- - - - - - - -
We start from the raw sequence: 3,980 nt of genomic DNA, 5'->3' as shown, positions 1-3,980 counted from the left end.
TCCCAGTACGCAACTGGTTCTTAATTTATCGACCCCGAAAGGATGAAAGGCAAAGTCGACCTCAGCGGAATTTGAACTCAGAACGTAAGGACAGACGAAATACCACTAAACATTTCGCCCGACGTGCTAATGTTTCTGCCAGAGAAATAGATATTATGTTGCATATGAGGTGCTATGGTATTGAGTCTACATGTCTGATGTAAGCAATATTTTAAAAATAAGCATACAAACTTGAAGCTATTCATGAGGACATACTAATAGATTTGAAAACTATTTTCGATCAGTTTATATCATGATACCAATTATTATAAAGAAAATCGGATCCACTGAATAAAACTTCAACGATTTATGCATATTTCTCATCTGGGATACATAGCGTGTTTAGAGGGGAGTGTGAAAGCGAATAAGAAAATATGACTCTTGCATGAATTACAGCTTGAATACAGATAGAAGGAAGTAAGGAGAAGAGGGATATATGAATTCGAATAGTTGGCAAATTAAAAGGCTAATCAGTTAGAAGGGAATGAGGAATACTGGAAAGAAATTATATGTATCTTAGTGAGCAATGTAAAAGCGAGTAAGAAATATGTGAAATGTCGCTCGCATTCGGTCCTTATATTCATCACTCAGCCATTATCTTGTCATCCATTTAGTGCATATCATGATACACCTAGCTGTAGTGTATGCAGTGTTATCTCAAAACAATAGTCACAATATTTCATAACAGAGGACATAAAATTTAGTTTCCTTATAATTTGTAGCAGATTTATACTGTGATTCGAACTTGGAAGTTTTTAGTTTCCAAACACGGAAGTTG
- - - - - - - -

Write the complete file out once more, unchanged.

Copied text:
We start from the raw sequence: 3,980 nt of genomic DNA, 5'->3' as shown, positions 1-3,980 counted from the left end.
TCCCAGTACGCAACTGGTTCTTAATTTATCGACCCCGAAAGGATGAAAGGCAAAGTCGACCTCAGCGGAATTTGAACTCAGAACGTAAGGACAGACGAAATACCACTAAACATTTCGCCCGACGTGCTAATGTTTCTGCCAGAGAAATAGATATTATGTTGCATATGAGGTGCTATGGTATTGAGTCTACATGTCTGATGTAAGCAATATTTTAAAAATAAGCATACAAACTTGAAGCTATTCATGAGGACATACTAATAGATTTGAAAACTATTTTCGATCAGTTTATATCATGATACCAATTATTATAAAGAAAATCGGATCCACTGAATAAAACTTCAACGATTTATGCATATTTCTCATCTGGGATACATAGCGTGTTTAGAGGGGAGTGTGAAAGCGAATAAGAAAATATGACTCTTGCATGAATTACAGCTTGAATACAGATAGAAGGAAGTAAGGAGAAGAGGGATATATGAATTCGAATAGTTGGCAAATTAAAAGGCTAATCAGTTAGAAGGGAATGAGGAATACTGGAAAGAAATTATATGTATCTTAGTGAGCAATGTAAAAGCGAGTAAGAAATATGTGAAATGTCGCTCGCATTCGGTCCTTATATTCATCACTCAGCCATTATCTTGTCATCCATTTAGTGCATATCATGATACACCTAGCTGTAGTGTATGCAGTGTTATCTCAAAACAATAGTCACAATATTTCATAACAGAGGACATAAAATTTAGTTTCCTTATAATTTGTAGCAGATTTATACTGTGATTCGAACTTGGAAGTTTTTAGTTTCCAAACACGGAAGTTG